7 Aug 2017
by Kenneth Schortgen, The Daily Economist:
On Aug. 3 the World Gold Council published a report for the second quarter (Q2) on overall sales of the precious metal. And in this report the WGC found that although there was a rise in gold buying in the United States and Europe, the majority of their purchases were done in the ETF and paper markets.
Simultaneously, gold buying in India and China rose over the first quarter (Q1), and their primary buying was done in the physical gold markets.
Global gold demand was 953.4 tonnes in the second quarter, which was 10% lower than the same time last year. Demand in the first half fell 14% year-on-year to 2003.8 tonnes. The World Gold Council stressed that the declines in demand reflect a slowdown after a surge in ETF demand during the first half of 2016.
Gold-backed ETFs enjoyed a 56 tonne increase in assets under management in the quarter, with holdings of ETFs reaching 2,313 tonnes in June – the highest level since October last year. Holdings in the first half rose by roughly 168 tonnes.
Second quarter investment in the U.S. and Europe was 30.9 tonnes and 35.2 tonnes, respectively, though European-listed ETFs accounted for 76% of net global inflows in the first half. Assets under management in European-listed funds hit a record high of 977.7 tonnes at the end of the second quarter. However, Chinese investors turned cold on gold in the quarter:
Chinese demand for bars and coins was strong in the second quarter, rising 56% from the same time last year. Here’s a little more detail from the World Gold Council:
This was a solid quarter, broadly in line with the three- and five-year average quarterly demand of 62.9t and 69.5t respectively. But when we look at recent trends it is clear that Chinese retail investment has slowed down a little. China saw exceptionally strong demand in the final quarter of 2016 and the first quarter of 2017, with over 100t bought in each. A depreciating currency and fears over State-imposed restrictions on the property markets in Tier 1 and 2 cities fuelled demand for gold as a high-quality liquid asset. So far in 2017, however, the yuan has stabilised and the property market regulations have not had the impact many investors had feared.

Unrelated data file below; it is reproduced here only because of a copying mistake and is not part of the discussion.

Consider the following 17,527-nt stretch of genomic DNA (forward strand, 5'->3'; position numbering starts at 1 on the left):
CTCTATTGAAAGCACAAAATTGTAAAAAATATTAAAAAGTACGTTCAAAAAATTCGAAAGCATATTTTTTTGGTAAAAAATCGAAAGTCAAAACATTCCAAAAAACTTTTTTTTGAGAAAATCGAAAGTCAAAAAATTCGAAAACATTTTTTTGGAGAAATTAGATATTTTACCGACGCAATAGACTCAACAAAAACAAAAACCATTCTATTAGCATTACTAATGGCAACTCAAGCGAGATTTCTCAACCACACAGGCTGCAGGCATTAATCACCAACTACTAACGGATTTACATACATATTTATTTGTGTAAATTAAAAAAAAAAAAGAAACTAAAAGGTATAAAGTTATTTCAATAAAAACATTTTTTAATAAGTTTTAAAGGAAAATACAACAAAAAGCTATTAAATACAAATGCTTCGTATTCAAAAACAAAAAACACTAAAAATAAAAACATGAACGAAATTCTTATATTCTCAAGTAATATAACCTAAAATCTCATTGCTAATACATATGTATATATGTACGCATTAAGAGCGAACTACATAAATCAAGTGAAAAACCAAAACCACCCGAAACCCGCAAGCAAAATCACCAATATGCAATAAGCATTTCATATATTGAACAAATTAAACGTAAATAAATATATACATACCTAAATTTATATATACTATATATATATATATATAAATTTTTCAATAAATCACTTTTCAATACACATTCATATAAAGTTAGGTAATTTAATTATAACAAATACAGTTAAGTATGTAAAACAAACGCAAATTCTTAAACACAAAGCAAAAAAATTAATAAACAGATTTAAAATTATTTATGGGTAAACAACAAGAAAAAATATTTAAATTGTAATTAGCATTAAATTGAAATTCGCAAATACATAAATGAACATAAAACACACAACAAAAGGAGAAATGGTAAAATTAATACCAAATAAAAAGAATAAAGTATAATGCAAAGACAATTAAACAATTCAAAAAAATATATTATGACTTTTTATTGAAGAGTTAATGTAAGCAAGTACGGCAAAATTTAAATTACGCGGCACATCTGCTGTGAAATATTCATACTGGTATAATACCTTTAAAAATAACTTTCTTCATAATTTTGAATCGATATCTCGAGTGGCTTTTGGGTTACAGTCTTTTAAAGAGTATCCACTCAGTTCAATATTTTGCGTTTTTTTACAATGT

Indian coin and bar demand rose 46% year-on-year in the second quarter, while demand in Turkey rose to the highest level since 2013. Indian jewelry demand rose 41% year-on-year in the second quarter:
India drove global Q2 jewellery demand growth almost single-handedly. Demand shot up to 126.7t compared with just 89.8t in Q2 2016. The strong recovery had been widely expected after exceptional import figures were reported, hitting an all-time high of 104.6t in May as the market stockpiled gold ahead of the June GST rate announcement. Expecting a punitive GST rate, jewellers and consumers alike crammed their purchases into the first two months of the quarter, slowing down once the government confirmed that a 3% rate would be applied. – Barrons
As usual, most Americans do not truly understand diversification in their portfolios, as their buying of gold through and ETF means that they have only purchased another dollar based security, and have only a promise of access to real gold. However over in Asia, diversification is much more acute since many investors there are buying assets in opposition to their own sovereign currencies, such as with physical gold, cryptocurrencies, and overseas real estate.
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